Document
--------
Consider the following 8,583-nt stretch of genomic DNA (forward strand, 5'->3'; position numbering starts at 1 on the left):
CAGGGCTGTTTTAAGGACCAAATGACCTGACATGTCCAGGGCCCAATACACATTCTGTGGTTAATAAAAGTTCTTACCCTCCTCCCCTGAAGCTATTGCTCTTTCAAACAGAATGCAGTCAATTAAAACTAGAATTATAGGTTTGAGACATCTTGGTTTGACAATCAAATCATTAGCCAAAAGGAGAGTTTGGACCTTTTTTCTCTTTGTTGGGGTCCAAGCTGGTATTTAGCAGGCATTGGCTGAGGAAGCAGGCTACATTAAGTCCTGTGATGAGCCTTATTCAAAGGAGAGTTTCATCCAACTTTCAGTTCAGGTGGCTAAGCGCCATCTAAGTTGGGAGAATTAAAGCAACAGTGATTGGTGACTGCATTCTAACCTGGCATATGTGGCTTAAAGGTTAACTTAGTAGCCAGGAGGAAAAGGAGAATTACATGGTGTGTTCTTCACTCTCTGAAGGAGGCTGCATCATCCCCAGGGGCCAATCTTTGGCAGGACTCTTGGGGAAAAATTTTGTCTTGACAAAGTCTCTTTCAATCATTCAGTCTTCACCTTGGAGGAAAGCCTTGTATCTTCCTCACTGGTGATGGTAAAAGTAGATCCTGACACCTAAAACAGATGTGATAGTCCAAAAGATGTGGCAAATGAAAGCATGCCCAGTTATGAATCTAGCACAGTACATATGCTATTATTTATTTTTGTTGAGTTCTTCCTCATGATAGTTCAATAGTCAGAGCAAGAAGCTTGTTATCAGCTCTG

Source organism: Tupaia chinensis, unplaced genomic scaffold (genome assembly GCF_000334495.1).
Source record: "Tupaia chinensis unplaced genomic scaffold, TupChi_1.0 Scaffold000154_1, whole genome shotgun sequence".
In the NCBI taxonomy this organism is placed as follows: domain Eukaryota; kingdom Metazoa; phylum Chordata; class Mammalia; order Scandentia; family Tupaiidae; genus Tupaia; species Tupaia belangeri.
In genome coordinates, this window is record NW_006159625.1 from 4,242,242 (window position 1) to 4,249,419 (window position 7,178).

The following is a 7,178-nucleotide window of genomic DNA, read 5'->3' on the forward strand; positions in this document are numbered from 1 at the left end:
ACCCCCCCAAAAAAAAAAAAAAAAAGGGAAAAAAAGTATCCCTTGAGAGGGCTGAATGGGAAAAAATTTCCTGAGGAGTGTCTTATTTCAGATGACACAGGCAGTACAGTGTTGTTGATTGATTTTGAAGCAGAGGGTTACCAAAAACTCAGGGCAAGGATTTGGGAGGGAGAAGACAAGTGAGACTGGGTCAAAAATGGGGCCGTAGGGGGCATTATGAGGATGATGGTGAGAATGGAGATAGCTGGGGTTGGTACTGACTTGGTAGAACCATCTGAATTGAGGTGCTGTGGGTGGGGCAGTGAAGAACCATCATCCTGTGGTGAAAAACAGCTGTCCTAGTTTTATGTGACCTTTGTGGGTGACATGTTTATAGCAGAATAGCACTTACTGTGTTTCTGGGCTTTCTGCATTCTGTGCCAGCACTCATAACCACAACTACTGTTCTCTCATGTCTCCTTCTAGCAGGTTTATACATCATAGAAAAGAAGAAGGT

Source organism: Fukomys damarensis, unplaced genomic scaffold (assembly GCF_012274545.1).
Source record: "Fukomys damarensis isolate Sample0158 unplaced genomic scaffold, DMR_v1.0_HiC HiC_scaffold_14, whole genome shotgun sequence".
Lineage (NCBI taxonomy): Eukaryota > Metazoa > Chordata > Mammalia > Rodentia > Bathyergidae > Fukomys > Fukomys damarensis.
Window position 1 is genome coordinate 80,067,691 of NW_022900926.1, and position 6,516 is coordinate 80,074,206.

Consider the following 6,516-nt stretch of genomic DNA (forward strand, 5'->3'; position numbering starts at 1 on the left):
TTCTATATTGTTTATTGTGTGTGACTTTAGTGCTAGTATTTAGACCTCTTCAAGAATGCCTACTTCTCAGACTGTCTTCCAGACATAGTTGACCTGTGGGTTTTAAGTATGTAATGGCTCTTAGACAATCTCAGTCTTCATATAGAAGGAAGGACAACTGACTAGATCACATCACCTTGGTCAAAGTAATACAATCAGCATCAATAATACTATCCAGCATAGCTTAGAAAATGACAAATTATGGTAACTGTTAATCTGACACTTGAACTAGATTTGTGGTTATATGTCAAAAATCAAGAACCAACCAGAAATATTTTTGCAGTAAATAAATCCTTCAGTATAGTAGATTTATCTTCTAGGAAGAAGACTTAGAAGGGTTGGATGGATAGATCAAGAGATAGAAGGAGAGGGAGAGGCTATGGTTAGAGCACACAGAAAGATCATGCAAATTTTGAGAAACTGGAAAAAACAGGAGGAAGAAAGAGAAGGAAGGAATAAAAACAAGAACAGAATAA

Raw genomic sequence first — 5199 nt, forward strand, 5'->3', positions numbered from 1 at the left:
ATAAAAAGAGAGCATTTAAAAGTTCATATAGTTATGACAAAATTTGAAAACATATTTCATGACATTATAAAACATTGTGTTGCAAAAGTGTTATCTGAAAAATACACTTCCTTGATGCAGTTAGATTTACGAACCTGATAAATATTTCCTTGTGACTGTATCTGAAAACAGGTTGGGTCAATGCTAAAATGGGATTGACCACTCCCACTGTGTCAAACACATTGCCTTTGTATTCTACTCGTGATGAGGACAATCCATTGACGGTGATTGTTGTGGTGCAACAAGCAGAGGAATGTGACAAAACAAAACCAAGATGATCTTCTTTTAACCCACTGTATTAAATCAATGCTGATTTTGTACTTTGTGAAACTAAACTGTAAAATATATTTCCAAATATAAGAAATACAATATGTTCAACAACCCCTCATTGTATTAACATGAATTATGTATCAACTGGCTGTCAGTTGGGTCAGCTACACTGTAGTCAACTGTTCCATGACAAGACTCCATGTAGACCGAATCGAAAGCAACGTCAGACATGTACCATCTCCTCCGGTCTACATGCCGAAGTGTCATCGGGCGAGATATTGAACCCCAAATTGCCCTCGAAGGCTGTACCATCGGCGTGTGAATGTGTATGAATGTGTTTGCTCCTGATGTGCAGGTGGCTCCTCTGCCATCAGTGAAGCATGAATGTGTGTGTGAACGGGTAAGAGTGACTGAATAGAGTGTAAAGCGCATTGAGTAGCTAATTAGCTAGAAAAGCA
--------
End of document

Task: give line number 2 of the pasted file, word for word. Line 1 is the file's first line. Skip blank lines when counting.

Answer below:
CAGGGCTGTTTTAAGGACCAAATGACCTGACATGTCCAGGGCCCAATACACATTCTGTGGTTAATAAAAGTTCTTACCCTCCTCCCCTGAAGCTATTGCTCTTTCAAACAGAATGCAGTCAATTAAAACTAGAATTATAGGTTTGAGACATCTTGGTTTGACAATCAAATCATTAGCCAAAAGGAGAGTTTGGACCTTTTTTCTCTTTGTTGGGGTCCAAGCTGGTATTTAGCAGGCATTGGCTGAGGAAGCAGGCTACATTAAGTCCTGTGATGAGCCTTATTCAAAGGAGAGTTTCATCCAACTTTCAGTTCAGGTGGCTAAGCGCCATCTAAGTTGGGAGAATTAAAGCAACAGTGATTGGTGACTGCATTCTAACCTGGCATATGTGGCTTAAAGGTTAACTTAGTAGCCAGGAGGAAAAGGAGAATTACATGGTGTGTTCTTCACTCTCTGAAGGAGGCTGCATCATCCCCAGGGGCCAATCTTTGGCAGGACTCTTGGGGAAAAATTTTGTCTTGACAAAGTCTCTTTCAATCATTCAGTCTTCACCTTGGAGGAAAGCCTTGTATCTTCCTCACTGGTGATGGTAAAAGTAGATCCTGACACCTAAAACAGATGTGATAGTCCAAAAGATGTGGCAAATGAAAGCATGCCCAGTTATGAATCTAGCACAGTACATATGCTATTATTTATTTTTGTTGAGTTCTTCCTCATGATAGTTCAATAGTCAGAGCAAGAAGCTTGTTATCAGCTCTG